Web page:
WASHINGTON (Reuters) - U.S. businesses are pushing to entirely lift an embargo on Cuba and win a larger share of its imports in the wake of President Barack Obama’s move to ease sanctions against the island nation.
The Caribbean country imports 80 percent of its food, a market valued at $1.7 billion. The United States lags behind Venezuela, China, Spain and Brazil in goods imported to Cuba, which is just 90 miles from the U.S. coast.
At one point, U.S. growers supplied about 30 percent of Cuba’s now $300 million annual rice market. A rule change in 2008 that forced payment on order, rather than on receipt, pushed U.S. producers out of the market. Total U.S. exports of all goods to Cuba in the first 11 months of 2014 were just $273 million.
Devry Boughner Vorwerk, chair of the newly launched U.S. Agriculture Commission for Cuba and vice president at Cargill, the largest privately owned U.S. food processor, said there is an opening to shape Obama’s rules as they simultaneously press Congress to lift the more than 50-year U.S. embargo.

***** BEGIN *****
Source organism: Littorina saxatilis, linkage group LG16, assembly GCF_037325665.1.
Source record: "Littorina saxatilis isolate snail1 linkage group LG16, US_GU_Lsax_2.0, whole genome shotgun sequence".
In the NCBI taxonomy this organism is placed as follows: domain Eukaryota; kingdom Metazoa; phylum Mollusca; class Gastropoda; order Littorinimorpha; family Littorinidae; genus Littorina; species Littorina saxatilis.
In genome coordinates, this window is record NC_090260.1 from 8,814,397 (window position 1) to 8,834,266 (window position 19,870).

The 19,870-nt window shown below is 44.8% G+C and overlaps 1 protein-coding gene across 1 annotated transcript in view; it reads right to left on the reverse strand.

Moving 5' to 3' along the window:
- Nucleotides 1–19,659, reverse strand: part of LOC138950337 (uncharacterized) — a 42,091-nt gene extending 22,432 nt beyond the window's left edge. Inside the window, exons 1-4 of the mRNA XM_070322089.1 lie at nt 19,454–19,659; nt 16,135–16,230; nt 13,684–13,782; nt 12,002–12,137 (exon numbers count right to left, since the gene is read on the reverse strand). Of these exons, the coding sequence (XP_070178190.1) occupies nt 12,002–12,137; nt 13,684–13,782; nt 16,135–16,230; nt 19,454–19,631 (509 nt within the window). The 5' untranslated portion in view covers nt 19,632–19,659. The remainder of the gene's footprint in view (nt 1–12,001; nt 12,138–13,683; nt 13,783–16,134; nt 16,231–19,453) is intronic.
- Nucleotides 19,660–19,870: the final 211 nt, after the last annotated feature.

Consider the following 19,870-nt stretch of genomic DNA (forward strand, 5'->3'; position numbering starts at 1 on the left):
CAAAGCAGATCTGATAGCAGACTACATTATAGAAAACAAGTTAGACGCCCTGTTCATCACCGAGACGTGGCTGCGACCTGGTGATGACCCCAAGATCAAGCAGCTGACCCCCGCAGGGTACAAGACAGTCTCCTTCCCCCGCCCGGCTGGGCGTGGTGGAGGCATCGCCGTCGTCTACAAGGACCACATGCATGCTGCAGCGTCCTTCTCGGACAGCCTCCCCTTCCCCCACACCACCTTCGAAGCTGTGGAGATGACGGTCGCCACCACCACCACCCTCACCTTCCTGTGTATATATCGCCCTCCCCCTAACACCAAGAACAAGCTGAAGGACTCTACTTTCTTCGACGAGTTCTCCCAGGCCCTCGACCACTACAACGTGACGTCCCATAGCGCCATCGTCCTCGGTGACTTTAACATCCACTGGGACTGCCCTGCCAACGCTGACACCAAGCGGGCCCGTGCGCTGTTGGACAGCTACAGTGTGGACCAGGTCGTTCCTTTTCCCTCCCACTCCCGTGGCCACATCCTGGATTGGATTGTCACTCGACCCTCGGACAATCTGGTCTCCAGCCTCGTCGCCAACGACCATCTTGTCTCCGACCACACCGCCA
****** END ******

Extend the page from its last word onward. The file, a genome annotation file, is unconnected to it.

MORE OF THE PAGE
“We’ve already come together and ... are working on some solid recommendations,” Vorwerk said at a coalition launch event on Thursday.
The coalition represents nearly 30 food companies and industry groups. A bipartisan group of lawmakers spoke Thursday, though opposition to the president’s plan is expected from some Republicans in Congress.
Obama announced on Dec. 17 he would direct his administration to allow U.S. companies to sell agricultural and building materials, equipment used by private-sector entrepreneurs and telecommunications services in Cuba.
Among the changes Obama instructed the U.S. Departments of Treasury and Commerce to make was to tweak the definition of “cash in advance” to ease agricultural exports such as rice.
Companies still face barriers. Cuba has its own restrictions on telecommunications networks and financing trade between the two countries will likely remain difficult because U.S. exporters cannot extend credit. Still, many hailed the president’s move as an important first step.
Jodi Bond, vice president of the Americas at the U.S. Chamber of Commerce, called the president’s announcement “small but significant,” particularly for the agricultural and construction industries.
Agricultural and construction equipment manufacturers could also see increased opportunities in Cuba.
Caterpillar Chief Executive Officer Doug Oberhelman told CNBC he was “excited” about the opportunities for the construction and mining equipment manufacturer in Cuba after the announcement, which “was long overdue, frankly.”
Reporting By Amanda Becker; editing by Andrew Hay